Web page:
MotoGP is one of the most innovative testing grounds when it comes to motorsports. The Repsol Honda team has been part of this world, which constantly changes and reinvents itself, for 25 seasons. Even though not all technological improvements have been aimed at making bikes faster (there have also been great breakthroughs in efficiency and safety), after 25 years we would certainly expect lap times in some circuits from the 500cc era to have been reduced.
This circuit was re-inaugurated in the 1997 World Championship, two years after the creation of the Repsol Honda Team. Phillip Island is not only a classic but it’s also one of the most unique circuits, due to its high speed and the extreme weather it’s known for.
When the team first visited this circuit, Mick Doohan achieved a fastest lap time of 1:34.113, even though the pole went to his team-mate, Álex Crivillé, with a time of 1:33.135. The Spaniard took the victory that day, ending the 27-lap race in 42 minutes, and 53.362 seconds.
Going back to more recently, in 2013, Marc Márquez achieved the current fastest lap record with a time of 1:28.108. In his most recent victory at Phillip Island, in 2017, Marc managed to finish the race in 40 minutes, and 49.772 seconds, after taking the pole with 1:28.386.
We can see that the fastest lap today is about six seconds faster than in 1997, the pole has been reduced by 4.75 seconds and it takes about two minutes less to finish the race.
This Italian circuit has barely changed in terms of its shape and distance since it opened in 1976 as the stage for the Grand Prix des Nations. It keeps its 5,245 original metres and all its fast segments, which give it a record maximum speed of 356.5 km/h.
During the team’s first year, Mick Doohan managed to achieve an entire Grand Slam (victory, pole, and fastest lap) on this circuit, starting in pole position which he achieved with a lap time of 1:53.524 and obtaining a fastest lap during the race of 1:54.381. The Australian managed to complete all 23 laps in 44 minutes, and 20.790 seconds.
Getting back to Marc, during his first season, he managed to set the current fastest lap record in a race, with 1:47.639, placing him 6.7 seconds below Doohan’s 500cc in 1995.
The winner of the Italian GP in 2018, Jorge Lorenzo, managed to finish the race in 41 minutes, and 43.230 seconds, with the race having the same 23-lap length it used to have in two-stroke engine era. This is two minutes and 37.560 seconds faster than Mick.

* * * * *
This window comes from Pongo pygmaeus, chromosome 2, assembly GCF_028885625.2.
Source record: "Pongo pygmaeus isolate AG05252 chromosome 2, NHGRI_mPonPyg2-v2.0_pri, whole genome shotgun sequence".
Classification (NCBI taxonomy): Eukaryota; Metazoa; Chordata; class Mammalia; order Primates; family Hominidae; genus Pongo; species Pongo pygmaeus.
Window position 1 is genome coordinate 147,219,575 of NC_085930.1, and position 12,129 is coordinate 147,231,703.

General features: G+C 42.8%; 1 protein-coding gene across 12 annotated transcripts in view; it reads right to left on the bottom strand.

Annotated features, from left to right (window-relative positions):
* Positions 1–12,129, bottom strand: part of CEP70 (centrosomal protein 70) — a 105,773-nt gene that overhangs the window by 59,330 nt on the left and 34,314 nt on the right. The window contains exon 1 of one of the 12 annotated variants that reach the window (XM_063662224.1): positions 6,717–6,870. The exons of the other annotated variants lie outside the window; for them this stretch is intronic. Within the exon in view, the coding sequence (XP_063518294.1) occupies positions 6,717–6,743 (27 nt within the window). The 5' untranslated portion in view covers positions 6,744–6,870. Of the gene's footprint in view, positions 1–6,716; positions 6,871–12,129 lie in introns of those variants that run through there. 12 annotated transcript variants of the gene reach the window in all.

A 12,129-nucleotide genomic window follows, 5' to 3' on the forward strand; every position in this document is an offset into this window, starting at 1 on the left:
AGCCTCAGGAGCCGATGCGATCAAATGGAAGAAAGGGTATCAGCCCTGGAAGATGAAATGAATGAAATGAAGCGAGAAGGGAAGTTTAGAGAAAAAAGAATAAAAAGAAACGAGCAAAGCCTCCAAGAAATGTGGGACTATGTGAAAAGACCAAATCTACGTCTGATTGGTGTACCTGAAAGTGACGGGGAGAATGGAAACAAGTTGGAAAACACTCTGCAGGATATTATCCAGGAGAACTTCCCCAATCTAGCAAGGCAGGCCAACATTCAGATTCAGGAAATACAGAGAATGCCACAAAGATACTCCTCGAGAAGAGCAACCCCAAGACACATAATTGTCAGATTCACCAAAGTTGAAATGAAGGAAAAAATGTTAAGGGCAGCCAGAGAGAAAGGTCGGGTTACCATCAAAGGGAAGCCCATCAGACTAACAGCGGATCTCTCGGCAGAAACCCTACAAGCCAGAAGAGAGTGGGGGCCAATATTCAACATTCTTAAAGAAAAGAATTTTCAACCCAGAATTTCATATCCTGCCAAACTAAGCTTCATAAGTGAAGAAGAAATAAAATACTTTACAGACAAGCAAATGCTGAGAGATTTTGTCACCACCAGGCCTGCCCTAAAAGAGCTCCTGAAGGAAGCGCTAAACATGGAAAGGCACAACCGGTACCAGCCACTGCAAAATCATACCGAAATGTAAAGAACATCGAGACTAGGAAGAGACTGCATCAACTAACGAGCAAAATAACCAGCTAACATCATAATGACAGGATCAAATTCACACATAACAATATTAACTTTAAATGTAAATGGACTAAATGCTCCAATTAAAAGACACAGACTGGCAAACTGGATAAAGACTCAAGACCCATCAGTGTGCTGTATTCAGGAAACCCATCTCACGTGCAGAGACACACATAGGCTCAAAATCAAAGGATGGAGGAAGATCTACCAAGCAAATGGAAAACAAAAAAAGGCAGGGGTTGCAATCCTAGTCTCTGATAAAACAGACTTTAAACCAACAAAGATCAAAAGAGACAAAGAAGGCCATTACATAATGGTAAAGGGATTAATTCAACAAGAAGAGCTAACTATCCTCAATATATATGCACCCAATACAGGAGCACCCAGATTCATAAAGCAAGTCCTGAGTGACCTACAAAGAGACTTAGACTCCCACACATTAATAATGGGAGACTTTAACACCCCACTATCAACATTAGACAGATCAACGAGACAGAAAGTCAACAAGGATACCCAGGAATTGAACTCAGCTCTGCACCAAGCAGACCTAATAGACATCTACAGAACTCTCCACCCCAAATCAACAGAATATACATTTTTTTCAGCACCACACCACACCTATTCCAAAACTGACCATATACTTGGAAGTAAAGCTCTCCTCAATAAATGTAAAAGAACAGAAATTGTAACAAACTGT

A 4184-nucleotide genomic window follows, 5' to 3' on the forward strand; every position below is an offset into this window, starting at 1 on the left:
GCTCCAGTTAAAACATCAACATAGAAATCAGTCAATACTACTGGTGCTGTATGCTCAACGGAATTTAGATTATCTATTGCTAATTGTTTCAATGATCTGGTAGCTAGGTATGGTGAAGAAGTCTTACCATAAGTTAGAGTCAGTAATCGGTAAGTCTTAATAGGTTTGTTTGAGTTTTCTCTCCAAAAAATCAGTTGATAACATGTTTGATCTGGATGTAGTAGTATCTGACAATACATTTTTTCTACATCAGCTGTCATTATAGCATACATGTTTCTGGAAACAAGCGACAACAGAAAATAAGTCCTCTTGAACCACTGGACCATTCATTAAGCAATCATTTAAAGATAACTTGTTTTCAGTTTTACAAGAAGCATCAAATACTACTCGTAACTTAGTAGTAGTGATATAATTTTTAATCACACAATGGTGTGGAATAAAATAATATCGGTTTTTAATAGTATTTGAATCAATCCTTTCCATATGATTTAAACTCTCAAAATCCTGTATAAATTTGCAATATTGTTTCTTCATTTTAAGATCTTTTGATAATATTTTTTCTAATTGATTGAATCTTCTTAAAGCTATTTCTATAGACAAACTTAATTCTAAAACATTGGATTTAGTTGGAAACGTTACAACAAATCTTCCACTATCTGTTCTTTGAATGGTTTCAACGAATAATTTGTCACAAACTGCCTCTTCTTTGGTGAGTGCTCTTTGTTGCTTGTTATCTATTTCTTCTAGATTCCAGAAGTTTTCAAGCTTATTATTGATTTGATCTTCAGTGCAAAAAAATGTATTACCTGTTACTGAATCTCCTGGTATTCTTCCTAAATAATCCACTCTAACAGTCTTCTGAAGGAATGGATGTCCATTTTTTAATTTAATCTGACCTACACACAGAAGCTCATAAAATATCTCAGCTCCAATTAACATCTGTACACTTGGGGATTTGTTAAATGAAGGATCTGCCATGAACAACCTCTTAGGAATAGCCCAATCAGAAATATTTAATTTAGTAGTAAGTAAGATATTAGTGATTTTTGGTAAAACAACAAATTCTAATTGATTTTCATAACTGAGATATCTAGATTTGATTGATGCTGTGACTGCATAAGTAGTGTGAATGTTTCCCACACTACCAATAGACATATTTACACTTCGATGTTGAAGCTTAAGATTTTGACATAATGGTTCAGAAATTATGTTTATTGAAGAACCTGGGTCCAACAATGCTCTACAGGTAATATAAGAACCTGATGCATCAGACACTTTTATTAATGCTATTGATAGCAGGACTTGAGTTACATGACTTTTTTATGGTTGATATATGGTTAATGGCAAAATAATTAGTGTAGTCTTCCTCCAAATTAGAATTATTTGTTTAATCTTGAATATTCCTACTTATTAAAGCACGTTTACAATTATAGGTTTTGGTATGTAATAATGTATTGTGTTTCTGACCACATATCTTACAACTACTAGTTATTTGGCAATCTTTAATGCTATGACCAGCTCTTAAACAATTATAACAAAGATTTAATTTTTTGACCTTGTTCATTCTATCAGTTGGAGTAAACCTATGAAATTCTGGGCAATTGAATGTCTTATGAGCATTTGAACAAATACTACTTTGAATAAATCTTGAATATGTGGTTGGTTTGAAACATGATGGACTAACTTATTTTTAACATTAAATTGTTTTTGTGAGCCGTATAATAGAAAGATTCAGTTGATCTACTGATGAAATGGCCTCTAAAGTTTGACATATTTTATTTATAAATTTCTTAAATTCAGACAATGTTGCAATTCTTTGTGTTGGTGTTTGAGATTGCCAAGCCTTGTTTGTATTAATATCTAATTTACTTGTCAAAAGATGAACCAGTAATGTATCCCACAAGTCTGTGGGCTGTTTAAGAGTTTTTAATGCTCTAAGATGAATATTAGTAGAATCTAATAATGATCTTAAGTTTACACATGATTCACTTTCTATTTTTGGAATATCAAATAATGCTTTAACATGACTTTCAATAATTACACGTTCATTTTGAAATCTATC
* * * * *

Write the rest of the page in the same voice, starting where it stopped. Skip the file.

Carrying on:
In 1995, the winner of the Spanish GP on the Jerez Circuit was no other than our current team leader: Alberto Puig. Even though he was not among the Repsol Honda riders, he did have a Repsol sponsorship and achieved this milestone on a Honda. Doohan took the pole that weekend with a lap time of 1:44.086 but Puig was the one to take the fastest lap with a time of 1:44.995 and the victory, completing all 27 laps in 47 minutes, and 45.72 seconds.
In 2015, Jorge Lorenzo set the current fastest lap record with a time of 1:38.735, which represents an improvement of 6.26 seconds over the time obtained by Alberto in 1995. In 2017, Cal Crutchlow’s Honda managed to get the fastest pole with 1:37.653, thus improving upon Mick Doohan’s time by 6.43. That same year, Dani Pedrosa took the victory on the Andalusian circuit, finishing all 27 laps in 45 minutes, and 26.827 seconds, two minutes, and 18.901 seconds faster.
In 1996, the circuit was adapted to how we know it today. That year, Álex Crivillé obtained Repsol Honda’s first victory on that track. The race achieved epic status when the Spaniard crossed the finish line only two milliseconds faster than his teammate, Mick Doohan. Álex managed to complete the 22-lap race in 45 minutes, and 38.88 seconds. The Repsol Honda rider also completed the fastest lap in that edition, with a time of 2:02.791 but the pole went to J. M. Bayle, who completed the lap in 2:02.834.
2017 was the last year that that race had 22 laps, ending in victory for Marc Márquez, who obtained a time of 44:15.974, completing the race one minute, and 22.910 seconds faster than Crivillé. The rider from Cervera had already managed to set the fastest pole time the previous year, with a time of 1:54.596 in 2016, an improvement of 8.238 seconds! On the other hand, the fastest lap in the race went to Dani Pedrosa in 2014 with 1:56.027, 6.764 seconds faster than Crivillé’s in 1996.
With these results, the conclusion could not be clearer: today’s lap times have decreased by around six seconds. This improvement means that races last, on average, around two minutes and 9.337 seconds less. If things continue like this, in another 25 years, who knows how much more bikes will improve? There’s still room to develop new technologies or even to introduce some that are already in use in other categories.